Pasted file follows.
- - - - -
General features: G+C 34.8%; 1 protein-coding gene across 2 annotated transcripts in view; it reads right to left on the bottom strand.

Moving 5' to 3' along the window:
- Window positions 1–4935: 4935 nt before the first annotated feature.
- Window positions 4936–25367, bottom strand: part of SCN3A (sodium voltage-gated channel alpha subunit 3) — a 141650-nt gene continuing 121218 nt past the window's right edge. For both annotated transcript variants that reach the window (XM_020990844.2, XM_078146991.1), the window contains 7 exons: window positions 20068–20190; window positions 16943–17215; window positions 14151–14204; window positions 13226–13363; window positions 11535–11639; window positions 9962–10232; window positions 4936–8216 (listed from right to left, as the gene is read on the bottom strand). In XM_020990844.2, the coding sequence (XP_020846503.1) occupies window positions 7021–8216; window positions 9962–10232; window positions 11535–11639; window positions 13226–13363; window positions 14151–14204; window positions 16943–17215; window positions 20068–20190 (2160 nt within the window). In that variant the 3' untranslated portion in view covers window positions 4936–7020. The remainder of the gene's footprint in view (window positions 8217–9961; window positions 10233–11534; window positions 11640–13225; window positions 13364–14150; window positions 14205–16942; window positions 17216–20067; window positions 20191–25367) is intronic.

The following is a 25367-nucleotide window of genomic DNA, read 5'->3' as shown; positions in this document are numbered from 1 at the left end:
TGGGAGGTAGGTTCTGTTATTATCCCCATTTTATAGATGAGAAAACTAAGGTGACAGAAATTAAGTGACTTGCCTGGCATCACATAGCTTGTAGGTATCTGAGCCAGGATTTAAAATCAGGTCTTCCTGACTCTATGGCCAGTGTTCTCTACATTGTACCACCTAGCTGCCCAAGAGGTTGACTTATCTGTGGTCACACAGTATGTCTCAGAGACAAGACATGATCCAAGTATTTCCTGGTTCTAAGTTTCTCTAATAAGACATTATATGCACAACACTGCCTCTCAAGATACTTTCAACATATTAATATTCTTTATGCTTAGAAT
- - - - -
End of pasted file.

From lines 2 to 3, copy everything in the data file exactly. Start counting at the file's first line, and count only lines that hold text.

Moving 5' to 3' along the window:
- Window positions 1–4935: 4935 nt before the first annotated feature.